Billed as the ultimate communicator, the biggest surprise about Ronald Reagan was how little he actually said as supporters raved about his appearances.
As a reporter for an Illinois daily that circulated in his hometown of Dixon, I journeyed several times with Mr. Reagan during his various political campaigns to Dixon, his boyhood home of Tampico, and once with him as president back to Eureka College, the school he attended. I also interviewed him once in Rockford, where I lived.
I don't remember in any of those times his ever making much more than very generalized references to policy positions, telling stories or jokes about how government was too big or money being wasted.
Looking back, in modern terms, the best ways to describe it is similar to the Arnold or Jesse effect. It was partly politics, but like California Gov. Arnold Schwarzenegger or former Minnesota Gov. Jesse Ventura, the presence of a former movie star added a spark to campaign activities that just isn't there for politicians alone. I'm not sure if it was the aura or the time, but people who didn't particularly thrill to politicians didn't seem to give a second thought about attending a Reagan gathering.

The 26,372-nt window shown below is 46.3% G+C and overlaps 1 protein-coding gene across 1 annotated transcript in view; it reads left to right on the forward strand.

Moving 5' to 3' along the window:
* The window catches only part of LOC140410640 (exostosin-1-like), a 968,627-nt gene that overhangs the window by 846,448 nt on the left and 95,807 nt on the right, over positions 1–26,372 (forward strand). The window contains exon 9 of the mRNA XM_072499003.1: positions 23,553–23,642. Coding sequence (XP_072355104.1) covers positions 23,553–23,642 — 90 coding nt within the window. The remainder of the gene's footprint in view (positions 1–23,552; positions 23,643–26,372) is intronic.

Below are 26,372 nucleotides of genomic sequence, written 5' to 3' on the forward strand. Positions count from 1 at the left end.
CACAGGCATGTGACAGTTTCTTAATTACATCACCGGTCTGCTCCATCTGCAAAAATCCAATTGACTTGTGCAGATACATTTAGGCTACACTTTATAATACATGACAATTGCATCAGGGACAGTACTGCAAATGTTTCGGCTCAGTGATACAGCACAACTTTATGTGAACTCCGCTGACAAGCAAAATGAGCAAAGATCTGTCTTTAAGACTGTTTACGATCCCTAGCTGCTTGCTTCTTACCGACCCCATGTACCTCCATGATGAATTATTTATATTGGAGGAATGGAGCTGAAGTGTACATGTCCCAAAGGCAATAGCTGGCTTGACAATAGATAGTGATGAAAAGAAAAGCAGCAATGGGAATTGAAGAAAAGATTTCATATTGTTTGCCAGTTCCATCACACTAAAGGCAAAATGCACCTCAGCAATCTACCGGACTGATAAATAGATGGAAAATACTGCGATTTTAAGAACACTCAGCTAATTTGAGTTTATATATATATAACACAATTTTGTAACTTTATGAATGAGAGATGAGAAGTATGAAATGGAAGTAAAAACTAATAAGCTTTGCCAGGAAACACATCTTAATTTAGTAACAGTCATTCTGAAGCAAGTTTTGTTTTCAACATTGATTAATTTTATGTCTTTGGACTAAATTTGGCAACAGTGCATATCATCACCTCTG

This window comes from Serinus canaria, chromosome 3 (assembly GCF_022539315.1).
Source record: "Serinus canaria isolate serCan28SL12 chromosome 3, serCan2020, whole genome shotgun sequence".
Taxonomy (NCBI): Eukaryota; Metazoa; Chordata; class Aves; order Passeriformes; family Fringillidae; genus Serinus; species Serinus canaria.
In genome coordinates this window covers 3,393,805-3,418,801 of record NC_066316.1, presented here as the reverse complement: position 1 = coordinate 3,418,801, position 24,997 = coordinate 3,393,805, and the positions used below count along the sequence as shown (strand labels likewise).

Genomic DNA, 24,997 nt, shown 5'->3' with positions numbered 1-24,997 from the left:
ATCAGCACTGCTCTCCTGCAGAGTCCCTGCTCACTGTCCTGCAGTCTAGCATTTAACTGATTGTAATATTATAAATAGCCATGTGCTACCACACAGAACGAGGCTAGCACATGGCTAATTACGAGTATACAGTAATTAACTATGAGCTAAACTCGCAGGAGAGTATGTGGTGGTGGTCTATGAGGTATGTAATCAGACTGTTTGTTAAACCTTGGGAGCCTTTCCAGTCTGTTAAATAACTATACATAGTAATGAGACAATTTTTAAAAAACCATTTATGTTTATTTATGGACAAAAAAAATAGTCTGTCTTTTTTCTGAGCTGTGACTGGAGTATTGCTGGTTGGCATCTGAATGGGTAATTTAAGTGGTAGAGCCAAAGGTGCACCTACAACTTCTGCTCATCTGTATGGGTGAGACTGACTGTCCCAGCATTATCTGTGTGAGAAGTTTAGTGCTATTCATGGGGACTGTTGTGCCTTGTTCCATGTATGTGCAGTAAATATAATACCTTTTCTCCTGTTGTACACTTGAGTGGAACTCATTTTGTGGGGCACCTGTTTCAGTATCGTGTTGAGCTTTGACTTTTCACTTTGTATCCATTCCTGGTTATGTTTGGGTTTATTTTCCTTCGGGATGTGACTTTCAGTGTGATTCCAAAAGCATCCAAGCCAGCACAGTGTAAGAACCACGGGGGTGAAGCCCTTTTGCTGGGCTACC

I also remember how Mr. Reagan represented a rebirth for Republicans after Barry Goldwater's defeat in 1964 and President Nixon's resignation 10 years later. He could win.